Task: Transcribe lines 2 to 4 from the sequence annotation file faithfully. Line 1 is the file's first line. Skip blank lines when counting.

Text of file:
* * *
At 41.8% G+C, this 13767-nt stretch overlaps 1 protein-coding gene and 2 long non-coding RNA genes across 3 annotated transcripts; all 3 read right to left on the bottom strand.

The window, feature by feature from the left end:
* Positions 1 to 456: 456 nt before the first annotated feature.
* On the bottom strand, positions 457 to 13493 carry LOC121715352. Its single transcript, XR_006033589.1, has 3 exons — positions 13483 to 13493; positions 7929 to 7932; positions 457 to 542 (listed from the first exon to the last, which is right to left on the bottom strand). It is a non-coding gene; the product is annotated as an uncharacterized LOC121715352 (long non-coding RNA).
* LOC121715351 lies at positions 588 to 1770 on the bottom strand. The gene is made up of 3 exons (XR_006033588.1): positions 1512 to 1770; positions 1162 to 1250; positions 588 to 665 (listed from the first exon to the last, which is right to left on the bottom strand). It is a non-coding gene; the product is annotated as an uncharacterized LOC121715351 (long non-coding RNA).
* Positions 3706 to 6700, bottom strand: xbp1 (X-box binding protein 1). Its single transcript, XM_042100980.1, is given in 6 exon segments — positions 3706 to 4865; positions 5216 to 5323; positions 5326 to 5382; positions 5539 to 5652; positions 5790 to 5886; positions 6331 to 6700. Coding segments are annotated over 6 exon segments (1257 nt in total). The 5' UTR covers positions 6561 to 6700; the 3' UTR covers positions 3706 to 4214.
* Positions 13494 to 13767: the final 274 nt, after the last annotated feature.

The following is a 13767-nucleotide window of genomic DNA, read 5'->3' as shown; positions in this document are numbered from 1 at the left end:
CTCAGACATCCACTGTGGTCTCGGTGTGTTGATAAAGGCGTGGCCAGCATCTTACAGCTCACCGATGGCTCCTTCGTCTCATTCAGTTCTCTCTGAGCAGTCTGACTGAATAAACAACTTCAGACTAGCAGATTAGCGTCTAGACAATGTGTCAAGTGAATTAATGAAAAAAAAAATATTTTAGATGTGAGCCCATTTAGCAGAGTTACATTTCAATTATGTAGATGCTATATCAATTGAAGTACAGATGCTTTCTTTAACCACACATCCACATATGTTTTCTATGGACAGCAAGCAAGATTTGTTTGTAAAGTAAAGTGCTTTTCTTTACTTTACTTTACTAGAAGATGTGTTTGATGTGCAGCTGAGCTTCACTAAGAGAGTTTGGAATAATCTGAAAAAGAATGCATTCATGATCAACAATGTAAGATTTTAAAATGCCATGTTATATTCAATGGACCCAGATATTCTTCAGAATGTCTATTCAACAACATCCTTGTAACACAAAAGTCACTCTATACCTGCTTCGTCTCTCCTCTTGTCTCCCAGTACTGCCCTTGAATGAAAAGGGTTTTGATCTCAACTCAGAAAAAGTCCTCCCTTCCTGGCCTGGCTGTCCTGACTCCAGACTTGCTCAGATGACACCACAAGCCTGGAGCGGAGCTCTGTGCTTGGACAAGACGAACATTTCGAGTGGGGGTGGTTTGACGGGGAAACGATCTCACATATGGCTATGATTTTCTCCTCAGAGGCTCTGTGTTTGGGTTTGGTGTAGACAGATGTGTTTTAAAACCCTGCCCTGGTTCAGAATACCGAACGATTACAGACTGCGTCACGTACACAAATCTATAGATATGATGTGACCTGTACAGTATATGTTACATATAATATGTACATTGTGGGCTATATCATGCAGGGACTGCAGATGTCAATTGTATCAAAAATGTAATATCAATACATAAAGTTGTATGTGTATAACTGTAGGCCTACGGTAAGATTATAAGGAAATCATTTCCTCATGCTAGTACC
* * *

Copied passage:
The window, feature by feature from the left end:
* Positions 1 to 456: 456 nt before the first annotated feature.
* On the bottom strand, positions 457 to 13493 carry LOC121715352. Its single transcript, XR_006033589.1, has 3 exons — positions 13483 to 13493; positions 7929 to 7932; positions 457 to 542 (listed from the first exon to the last, which is right to left on the bottom strand). It is a non-coding gene; the product is annotated as an uncharacterized LOC121715352 (long non-coding RNA).